Revising Incentives

A new sales process and success profile can create a need to redesign incentives to reinforce sales role changes. In addition, incentive plan redesign can address unresolved issues that were emerging before the pandemic began. Changes to consider include the following.

Matching pay with value. A mutual fund executive observed recently, “The inside salespeople, who have one-third the income, are doing a better job than the field salespeople.” As selling shifts from field sales to inside sales to digital channels, the pay level for each sales role needs to adjust to match the work performed and value added.

Changing the pay mix. In some cases, selling is becoming more multichannel and team-based, yet salespeople still earn large incentives tied to individual short-term results. It could be time to shift the pay mix to a larger salary and less incentive, or to tie incentives to metrics reflecting team-based rather than individual performance.

Rethinking plan type. Industries such as office supplies and medical supplies have high carryover sales (repeat sales for little or no sales effort). Yet these industries often pay salespeople commissions from the first dollar of sales. Switching to an incentive plan that pays for meeting and exceeding sales goals can motivate more sales effort and drive growth.

Aligning metrics with strategy. For example, say salespeople earn incentives for achieving a combined sales goal (total sales of all products) even though products have different margins or strategic value. It is a good time to revise the incentive plan to emphasize some products over others.

There are cascading implications to all these sales force changes. A new sales process has impact on sales roles and organization design, which affects the success profile, the incentive plan, and more. Alignment across sales decisions and programs is essential as leaders implement these and other challenging sales force changes.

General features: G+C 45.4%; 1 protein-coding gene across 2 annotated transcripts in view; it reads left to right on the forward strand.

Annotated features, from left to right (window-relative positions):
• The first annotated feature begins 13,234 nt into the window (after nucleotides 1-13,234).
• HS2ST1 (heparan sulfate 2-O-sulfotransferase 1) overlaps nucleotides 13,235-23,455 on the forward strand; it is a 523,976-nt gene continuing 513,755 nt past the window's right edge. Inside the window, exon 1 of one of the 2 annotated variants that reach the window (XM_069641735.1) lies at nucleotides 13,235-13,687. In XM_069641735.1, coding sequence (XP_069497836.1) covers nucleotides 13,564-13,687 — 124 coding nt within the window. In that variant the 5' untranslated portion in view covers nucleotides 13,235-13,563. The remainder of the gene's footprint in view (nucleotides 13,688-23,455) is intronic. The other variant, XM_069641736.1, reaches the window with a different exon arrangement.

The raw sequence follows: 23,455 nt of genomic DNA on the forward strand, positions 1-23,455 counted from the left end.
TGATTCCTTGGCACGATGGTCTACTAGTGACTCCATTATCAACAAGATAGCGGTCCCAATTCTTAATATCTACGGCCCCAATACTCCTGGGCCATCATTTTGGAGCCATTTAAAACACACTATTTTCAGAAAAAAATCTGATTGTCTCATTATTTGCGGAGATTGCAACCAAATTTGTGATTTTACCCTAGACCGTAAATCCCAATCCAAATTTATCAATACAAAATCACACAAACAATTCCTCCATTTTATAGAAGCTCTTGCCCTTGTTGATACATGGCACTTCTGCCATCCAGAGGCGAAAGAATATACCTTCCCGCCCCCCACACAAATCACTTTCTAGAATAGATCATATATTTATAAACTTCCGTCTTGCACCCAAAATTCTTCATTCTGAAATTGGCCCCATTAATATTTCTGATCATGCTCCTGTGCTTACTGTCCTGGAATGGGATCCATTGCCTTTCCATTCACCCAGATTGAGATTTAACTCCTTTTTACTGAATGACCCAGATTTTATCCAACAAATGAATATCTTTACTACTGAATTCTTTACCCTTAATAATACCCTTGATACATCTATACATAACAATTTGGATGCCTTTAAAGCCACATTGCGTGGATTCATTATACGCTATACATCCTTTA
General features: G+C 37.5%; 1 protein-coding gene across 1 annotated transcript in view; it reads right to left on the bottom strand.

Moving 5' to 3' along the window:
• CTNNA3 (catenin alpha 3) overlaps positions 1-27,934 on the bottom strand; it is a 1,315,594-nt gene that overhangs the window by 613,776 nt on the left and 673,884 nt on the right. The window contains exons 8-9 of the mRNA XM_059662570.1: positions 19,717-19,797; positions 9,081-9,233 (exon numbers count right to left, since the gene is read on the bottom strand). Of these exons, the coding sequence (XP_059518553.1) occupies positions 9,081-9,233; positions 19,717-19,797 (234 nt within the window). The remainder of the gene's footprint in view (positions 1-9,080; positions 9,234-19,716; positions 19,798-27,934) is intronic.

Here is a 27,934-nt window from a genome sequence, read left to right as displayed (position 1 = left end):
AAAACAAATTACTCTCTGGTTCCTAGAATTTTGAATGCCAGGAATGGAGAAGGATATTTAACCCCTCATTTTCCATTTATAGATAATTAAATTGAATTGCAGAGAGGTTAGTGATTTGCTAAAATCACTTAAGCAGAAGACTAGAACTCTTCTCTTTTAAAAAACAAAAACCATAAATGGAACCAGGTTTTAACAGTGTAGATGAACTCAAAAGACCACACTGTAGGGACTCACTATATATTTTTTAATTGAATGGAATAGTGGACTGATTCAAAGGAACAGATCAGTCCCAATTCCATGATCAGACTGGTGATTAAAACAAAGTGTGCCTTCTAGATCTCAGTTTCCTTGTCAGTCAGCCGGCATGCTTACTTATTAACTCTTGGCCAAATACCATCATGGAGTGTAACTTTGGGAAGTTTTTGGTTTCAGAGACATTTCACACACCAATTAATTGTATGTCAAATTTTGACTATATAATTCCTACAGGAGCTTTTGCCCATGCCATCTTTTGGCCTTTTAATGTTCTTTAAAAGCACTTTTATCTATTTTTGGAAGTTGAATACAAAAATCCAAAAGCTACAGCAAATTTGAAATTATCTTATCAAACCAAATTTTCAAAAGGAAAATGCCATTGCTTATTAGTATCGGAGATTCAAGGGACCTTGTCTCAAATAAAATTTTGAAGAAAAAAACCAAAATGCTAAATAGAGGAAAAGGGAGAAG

If our content helps you to contend with coronavirus and other challenges, please consider subscribing to HBR. A subscription purchase is the best way to support the creation of these resources.



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Wanted: Stock investors with time and money to support profitable, well-run companies


“Corporate managers get the shareholders they deserve.” That old saying has rarely been more important. In today’s corporate proxy battles, when the margin of victory can be slight, managers and shareholders alike are subject to control by thin majorities. That’s why savvy corporate leaders sculpt their shareholder base. 

How? One way is via the bully pulpit, to deter shareholders unaligned with corporate philosophy. For example, at a Starbucks
US:SBUX